A lot vs. Alot: 9 Grammatical Pitfalls
Old English geong "youthful, young," from Proto-Germanic *jungas (cf. Old Saxon and Old Frisian jung, Old Norse ungr, Middle Dutch jonc, Dutch jong, Old High German and German jung, Gothic juggs), from PIE *juwngkos, from PIE root *yeu- "vital force, youthful vigor" (cf. Sanskrit yuva "young," Latin juvenis "young," Lithuanian jaunas, Old Church Slavonic junu, Russian junyj "young," Old Irish oac, Welsh ieuanc "young").
From c.1830-1850, Young France, Young Italy, etc., were loosely applied to "republican agitators" in various monarchies; also, especially in Young England, Young America, used generally for "typical young person of the nation." For Young Turk, see Turk.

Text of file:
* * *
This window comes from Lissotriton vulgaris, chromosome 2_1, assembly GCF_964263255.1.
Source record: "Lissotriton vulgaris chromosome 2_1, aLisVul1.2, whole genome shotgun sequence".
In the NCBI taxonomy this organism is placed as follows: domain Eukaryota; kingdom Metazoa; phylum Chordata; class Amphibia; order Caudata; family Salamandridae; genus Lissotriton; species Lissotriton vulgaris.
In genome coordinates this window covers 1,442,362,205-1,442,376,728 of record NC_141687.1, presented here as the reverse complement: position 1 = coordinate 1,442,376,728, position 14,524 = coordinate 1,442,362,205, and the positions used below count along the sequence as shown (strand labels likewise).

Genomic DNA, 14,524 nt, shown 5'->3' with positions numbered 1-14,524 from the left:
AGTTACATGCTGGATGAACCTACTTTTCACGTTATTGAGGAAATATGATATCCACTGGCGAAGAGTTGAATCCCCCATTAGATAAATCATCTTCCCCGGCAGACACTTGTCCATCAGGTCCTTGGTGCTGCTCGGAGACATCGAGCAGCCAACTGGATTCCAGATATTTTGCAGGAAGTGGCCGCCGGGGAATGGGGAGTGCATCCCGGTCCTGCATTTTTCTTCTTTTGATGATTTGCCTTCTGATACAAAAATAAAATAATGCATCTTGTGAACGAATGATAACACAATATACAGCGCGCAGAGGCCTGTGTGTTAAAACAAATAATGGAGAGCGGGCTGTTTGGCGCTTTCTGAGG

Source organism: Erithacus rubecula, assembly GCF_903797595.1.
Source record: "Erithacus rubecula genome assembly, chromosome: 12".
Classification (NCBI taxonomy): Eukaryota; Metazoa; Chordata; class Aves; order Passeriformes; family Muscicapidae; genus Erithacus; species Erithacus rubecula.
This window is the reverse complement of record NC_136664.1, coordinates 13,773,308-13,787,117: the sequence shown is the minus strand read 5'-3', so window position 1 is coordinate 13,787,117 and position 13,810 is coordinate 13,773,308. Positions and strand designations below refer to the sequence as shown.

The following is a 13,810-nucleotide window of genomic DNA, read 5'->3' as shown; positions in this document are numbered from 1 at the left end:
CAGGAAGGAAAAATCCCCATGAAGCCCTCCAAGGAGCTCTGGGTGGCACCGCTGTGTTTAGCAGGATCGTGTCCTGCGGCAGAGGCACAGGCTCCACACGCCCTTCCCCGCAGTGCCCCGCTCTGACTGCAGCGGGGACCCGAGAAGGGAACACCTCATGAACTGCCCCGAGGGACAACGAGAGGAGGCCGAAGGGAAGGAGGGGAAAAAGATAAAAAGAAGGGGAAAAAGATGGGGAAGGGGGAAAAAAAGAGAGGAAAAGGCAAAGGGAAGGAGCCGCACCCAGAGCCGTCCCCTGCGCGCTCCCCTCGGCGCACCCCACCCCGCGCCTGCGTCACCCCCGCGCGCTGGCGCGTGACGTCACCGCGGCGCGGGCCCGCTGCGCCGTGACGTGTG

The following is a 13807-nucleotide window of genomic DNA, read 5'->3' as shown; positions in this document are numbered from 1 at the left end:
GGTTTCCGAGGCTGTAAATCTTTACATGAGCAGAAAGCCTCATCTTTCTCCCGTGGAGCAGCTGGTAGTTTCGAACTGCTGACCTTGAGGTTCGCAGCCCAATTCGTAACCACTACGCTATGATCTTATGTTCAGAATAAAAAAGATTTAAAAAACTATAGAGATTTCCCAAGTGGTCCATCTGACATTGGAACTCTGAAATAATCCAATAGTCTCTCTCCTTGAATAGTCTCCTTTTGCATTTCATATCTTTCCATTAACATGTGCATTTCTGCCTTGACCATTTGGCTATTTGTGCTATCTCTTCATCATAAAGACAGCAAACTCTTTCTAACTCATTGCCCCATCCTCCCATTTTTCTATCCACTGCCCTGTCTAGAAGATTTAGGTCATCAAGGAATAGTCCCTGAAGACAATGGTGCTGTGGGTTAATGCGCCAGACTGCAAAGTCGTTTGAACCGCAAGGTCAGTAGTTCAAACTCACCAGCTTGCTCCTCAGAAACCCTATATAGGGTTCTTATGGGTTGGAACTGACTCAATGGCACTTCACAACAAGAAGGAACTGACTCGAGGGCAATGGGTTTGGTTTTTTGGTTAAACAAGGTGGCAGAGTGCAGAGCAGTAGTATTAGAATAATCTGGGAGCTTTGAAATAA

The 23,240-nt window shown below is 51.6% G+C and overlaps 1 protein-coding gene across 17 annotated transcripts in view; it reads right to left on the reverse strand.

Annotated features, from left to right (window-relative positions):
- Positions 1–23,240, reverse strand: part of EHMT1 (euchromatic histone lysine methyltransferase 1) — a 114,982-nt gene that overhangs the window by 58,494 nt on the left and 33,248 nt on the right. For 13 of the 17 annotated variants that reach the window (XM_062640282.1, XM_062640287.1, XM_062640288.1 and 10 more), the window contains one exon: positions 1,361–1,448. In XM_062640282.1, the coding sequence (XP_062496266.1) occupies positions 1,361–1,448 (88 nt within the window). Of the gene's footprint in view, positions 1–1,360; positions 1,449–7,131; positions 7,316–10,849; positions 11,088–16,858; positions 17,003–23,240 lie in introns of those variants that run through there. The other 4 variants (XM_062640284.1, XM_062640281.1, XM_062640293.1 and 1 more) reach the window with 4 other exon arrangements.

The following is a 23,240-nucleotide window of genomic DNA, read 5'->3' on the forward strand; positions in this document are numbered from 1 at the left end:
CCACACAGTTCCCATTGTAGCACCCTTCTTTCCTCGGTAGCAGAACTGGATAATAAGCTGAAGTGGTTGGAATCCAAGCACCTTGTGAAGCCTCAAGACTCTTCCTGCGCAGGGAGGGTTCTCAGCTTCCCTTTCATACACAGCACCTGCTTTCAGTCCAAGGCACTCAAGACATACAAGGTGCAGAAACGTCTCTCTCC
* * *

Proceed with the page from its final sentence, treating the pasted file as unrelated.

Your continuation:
"young animals collectively, offspring," late 15c., from young (adj.).
Young (yŭng), John. Born 1907.
British biologist whose experiments with the giant nerve cells of squid have contributed to the knowledge of the anatomy and physiology of nerves.
Young , Thomas. 1773-1829.
British physician and physicist who in 1801 postulated the three-color theory of color vision. Young also discovered (1801) astigmatism and described accommodation.
British physicist and physician who is best known for his contributions to the wave theory of light and his discovery of how the lens of the human eye changes shape to focus on objects of different distances. He also studied surface tension and elasticity, and Young's modulus (a measure of the rigidity of materials) is named for him. He is also credited with the first scientific definition of the word energy.